Evreii români – ( 1 )


Harta Daciei -sec-III dChPrimul evreu ai carui pasi au atins pamanturile acestor tinuturi carpato-dunareano-pontice a fost umilul si inimosul pescar evreu , Andrei din Betsaida Galileii, fratele marelui apostol Petru.  Ambii frati au fost alesi de Isus Christos sa fie “ apostolos “ ( lb. greaca “ trimis “ ) sa duca cel mai frumos mesaj de iubire si iertare in lume. Desigur este un lucru cat se poate de semnificativ,   atat pentru crestinii formati ulterior  in acest spatiu,   cat si pentru evreii care s-au asezat  in acest creuzet  al confluentelor culturale,  ca Sfantul Andrei vine sa restituie  coloniilor grecesti ,  si asezarilor din jurul Pontului Euxin,  adevarata revelatie a credintei intr-un Mesia nu doar al evreilor ci si al neamurilor.
Origene  raporteaza aceste detalii in Cartea a III –a  a Comentariilor la Geneza !  In ampla lucrare  Acta Sanctorum  se spune  cu privire la apostolul Andrei, atunci cand este descrisa ziua de 30 noiembrie , Ziua Sf. Andrei : “ Si nu numai acestea , dar si inca alte neamuri , cate se afla in Tracia si Macedonia , pana la raul cel mare Istrul , si acestea tot in soarta apostolului Andrei au cazut.”  ( Mai departe , AICI )

Despre otnielabattzion - עותניאלה בת ציון

Evreică mesianică al cărei crez se bazează pe certitudinea că Yeşua Ben Elohim este Unicul Mesia, Salvatorul Israelului şi al Neamurilor. / A jewish woman who believes in Yeshua Ha Mashiach, The greatest Rabbi and Reedemer, The only One Messiah for Jewish People, and Gentiles, too.
Acest articol a fost publicat în Istorie. Pune un semn de carte cu legătura permanentă.

15 răspunsuri la Evreii români – ( 1 )

  1. Marian Chioveanu zice:

    Va multumim Otniela ! O prezentare excelenta care ne informeaza despre lucruri nestiute pana acum. va dorim mult har in tot ce faceti pentru slava lui Dumnezeu. Multa pace, shalom. fratele Marian si familia lui din California USA.

  2. The Prayer zice:

    Shalom , har mult si bucurie. si noi tot din USA suntem. Va citim blogul cu multa curiozitate si ne rugam pentru D/ voastra sa fiti binecuvantata in lucrarea printre evrei. Dumnezeu sa intinda mana Sa strapunsa peste acest popor ales din vechime si sa le deschida ochii pentru Mesia , Iesua , Fiul lui Dumnezeu si Salvatorul lumii. Va salutam cu psalmul 27.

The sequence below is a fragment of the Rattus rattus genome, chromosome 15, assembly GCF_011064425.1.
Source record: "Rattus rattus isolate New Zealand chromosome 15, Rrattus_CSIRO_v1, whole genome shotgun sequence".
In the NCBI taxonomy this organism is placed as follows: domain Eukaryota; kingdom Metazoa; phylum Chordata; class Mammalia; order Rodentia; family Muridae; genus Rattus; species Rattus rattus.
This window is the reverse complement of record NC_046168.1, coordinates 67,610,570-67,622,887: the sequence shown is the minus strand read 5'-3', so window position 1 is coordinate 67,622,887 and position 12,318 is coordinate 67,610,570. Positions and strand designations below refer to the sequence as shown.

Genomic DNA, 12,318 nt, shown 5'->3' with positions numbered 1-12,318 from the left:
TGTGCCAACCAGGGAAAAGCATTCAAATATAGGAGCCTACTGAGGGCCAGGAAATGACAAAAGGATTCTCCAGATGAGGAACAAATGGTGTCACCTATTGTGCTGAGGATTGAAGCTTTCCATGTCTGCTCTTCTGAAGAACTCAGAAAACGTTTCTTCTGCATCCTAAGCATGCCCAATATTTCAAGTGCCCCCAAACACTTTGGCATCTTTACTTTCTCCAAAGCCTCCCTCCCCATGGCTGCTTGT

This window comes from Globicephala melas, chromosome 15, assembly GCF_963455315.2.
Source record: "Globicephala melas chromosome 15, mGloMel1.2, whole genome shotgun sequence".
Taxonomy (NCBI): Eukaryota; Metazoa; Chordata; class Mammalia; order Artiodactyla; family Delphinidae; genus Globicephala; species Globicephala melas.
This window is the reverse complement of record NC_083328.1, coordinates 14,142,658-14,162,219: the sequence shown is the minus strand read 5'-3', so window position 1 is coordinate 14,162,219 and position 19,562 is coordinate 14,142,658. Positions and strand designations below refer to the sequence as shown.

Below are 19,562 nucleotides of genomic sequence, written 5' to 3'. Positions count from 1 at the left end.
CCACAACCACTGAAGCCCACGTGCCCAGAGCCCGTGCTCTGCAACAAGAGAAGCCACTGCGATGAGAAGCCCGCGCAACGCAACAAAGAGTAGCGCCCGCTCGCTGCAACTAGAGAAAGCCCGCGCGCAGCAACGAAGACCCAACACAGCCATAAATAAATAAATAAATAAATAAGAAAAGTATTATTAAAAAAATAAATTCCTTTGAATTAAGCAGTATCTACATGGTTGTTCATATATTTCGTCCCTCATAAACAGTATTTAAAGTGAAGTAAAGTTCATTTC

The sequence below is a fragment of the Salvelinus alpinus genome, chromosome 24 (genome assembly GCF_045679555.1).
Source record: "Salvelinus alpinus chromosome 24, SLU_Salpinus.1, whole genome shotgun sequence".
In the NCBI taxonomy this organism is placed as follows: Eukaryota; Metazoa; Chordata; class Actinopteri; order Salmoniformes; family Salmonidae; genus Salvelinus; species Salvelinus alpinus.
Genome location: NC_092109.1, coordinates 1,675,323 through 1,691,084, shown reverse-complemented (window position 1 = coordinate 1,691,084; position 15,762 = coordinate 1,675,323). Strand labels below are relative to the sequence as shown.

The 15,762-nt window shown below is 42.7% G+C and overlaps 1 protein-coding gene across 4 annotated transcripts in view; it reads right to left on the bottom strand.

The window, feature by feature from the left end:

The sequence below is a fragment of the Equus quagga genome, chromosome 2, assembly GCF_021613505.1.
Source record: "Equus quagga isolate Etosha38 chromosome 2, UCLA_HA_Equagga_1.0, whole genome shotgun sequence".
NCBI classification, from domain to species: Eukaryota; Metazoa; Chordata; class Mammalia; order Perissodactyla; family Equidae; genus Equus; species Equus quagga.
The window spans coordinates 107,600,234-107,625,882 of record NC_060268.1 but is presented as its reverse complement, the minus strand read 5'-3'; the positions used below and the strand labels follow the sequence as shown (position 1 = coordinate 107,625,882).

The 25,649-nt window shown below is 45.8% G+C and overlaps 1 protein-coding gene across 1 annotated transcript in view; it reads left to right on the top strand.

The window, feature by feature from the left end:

3. Sima C. C. zice:

    Foarte utile precizarile Dvs in aceasta prezentare istorica Otniela.
    Multi nu banuiesc ca sfantul Andrei a fost evreu…Dumnezeu sa va binecuvinteze , sa va toarne umplerea de Spirit Sfant peste lucrarea Dvs. Shalom si eu va spun tot din Statele Unite… se pare ca suntem mai multi interesati de acest subiect aici.

  4. Dana zice:

    Shabat Shalom!
    Fericirea de Shabat este sfanta si nimic nu ne desparte de ea!
    Dumnezeu doreste ca in fiecare Shabat sa ne aducem aminte de Eden si de bucuriile ce ii insoteau pe primii oameni care traiau in prezenta lui Dumnezeu fara incetare .
    In momentul in care Otniela s-a hotarat sa lanseze acest blog m-a rugat sa ofer cititorilor pericopele care se citesc in fiecare Shabat pe tot parcursul anului in toate Sinagogile din lume.
    De-a lungul timpului am primit foarte rar raspunsuri de la Dvs, cititorii dedicati ai acestui blog mesianic.
    Pentru mine ar fi o incurajare sa stiu ca exista prieteni care citesc aceste postari ( macar cateva randuri din pericopa) .
    Va multumesc si fie ca Yeshua Ha Mashiah sa va binecuvanteze!
    In acest Shabat citim pericopa Beha’alotcha (When You Raise)

    Numbers 8:1–12:16, Zechariah 2:14–4:7, Revelation 11:1–14:

    Am ales pentru Dvs. doua interpretari. Prima postare este de pe facebook si a doua a organizatiei Messianic Bible.


    ** Beth Hamighdash Menorah **

    This week’s Parsha, Beha’alotcha begins with G-D’s instructions to Aaron concerning the lighting of the Menorah (candelabra) in the Temple. But, instead of using the word „Lehadlik” which means to „kindle,” the Torah uses the word „Beha’alotcha” which literally means to „elevate.”

    Why does the Torah use the term „Beha’alotcha” (to elevate) instead of Lehadlik (to kindle)?

    Some of our Sages say that Aaron, the Cohen Gadol, had to climb several steps (to be elevated) in order to light the Menorah.

    The menorah was not very high, why did Aaron have to climb up a few steps?

    Although Aaron would have been able to clean and kindle the Menorah while standing on the ground, he had to use the steps because he was wearing a gold plate on his forehead with G-D’s Holy name engraved on it; Therefore, he was not permitted to lift his hands higher than the plate.

    Thus, he had to go up the steps so that he would be able to kindle the Menorah without raising his hands. And the explanation that refers to the lights of the menorah – is „to elevate the lights”.

    The lights of the Menorah represent the Jewish soul (Neshama), which is compared to a candle. Just as the flame of the candle flickers upward, so too, the Neshama is drawn „upward” to be connected with G-D, its creator.

    Aaron’s mission was to „elevate” the Jewish souls so that they will strive to connect to G-D, like the flame of the candle, which continuously strives to go upward.

    May the light of HaShem Shine upon all Israel and Elevate us all to the Ultimate Connection.*

    Shabbat Shalom to all our Loving Family and Friends!


    “Speak to Aaron and say to him, ‘When you set up the seven lamps, they are to light the area in front of the lampstand [menorah].’” (Numbers 8:1–2)

    Last week, in Parsha Naso, the Levite men between the ages of 30 and 50 were counted and assigned tasks for transporting the Tabernacle.